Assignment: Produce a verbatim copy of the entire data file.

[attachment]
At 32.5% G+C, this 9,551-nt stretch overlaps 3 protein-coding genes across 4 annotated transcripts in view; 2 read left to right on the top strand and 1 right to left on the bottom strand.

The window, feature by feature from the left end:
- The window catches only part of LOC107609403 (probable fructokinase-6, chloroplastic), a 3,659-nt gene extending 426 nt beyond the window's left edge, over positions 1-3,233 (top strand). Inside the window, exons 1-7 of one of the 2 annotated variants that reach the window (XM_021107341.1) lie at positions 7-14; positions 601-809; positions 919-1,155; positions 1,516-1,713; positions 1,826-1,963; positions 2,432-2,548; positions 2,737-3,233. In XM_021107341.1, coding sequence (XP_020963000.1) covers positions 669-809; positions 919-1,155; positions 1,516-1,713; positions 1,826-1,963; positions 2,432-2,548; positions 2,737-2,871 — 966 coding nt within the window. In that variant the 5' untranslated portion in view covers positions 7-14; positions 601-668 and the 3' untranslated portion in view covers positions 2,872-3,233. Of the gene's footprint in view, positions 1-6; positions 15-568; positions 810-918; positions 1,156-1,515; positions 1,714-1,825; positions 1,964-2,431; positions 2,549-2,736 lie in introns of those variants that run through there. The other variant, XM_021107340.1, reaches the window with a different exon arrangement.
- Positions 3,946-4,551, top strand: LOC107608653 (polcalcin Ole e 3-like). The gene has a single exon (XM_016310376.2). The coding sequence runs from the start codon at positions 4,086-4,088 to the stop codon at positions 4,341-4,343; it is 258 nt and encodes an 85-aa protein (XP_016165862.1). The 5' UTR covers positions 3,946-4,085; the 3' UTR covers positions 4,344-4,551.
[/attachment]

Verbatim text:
At 32.5% G+C, this 9,551-nt stretch overlaps 3 protein-coding genes across 4 annotated transcripts in view; 2 read left to right on the top strand and 1 right to left on the bottom strand.

The window, feature by feature from the left end:
- The window catches only part of LOC107609403 (probable fructokinase-6, chloroplastic), a 3,659-nt gene extending 426 nt beyond the window's left edge, over positions 1-3,233 (top strand). Inside the window, exons 1-7 of one of the 2 annotated variants that reach the window (XM_021107341.1) lie at positions 7-14; positions 601-809; positions 919-1,155; positions 1,516-1,713; positions 1,826-1,963; positions 2,432-2,548; positions 2,737-3,233. In XM_021107341.1, coding sequence (XP_020963000.1) covers positions 669-809; positions 919-1,155; positions 1,516-1,713; positions 1,826-1,963; positions 2,432-2,548; positions 2,737-2,871 — 966 coding nt within the window. In that variant the 5' untranslated portion in view covers positions 7-14; positions 601-668 and the 3' untranslated portion in view covers positions 2,872-3,233. Of the gene's footprint in view, positions 1-6; positions 15-568; positions 810-918; positions 1,156-1,515; positions 1,714-1,825; positions 1,964-2,431; positions 2,549-2,736 lie in introns of those variants that run through there. The other variant, XM_021107340.1, reaches the window with a different exon arrangement.
- Positions 3,946-4,551, top strand: LOC107608653 (polcalcin Ole e 3-like). The gene has a single exon (XM_016310376.2). The coding sequence runs from the start codon at positions 4,086-4,088 to the stop codon at positions 4,341-4,343; it is 258 nt and encodes an 85-aa protein (XP_016165862.1). The 5' UTR covers positions 3,946-4,085; the 3' UTR covers positions 4,344-4,551.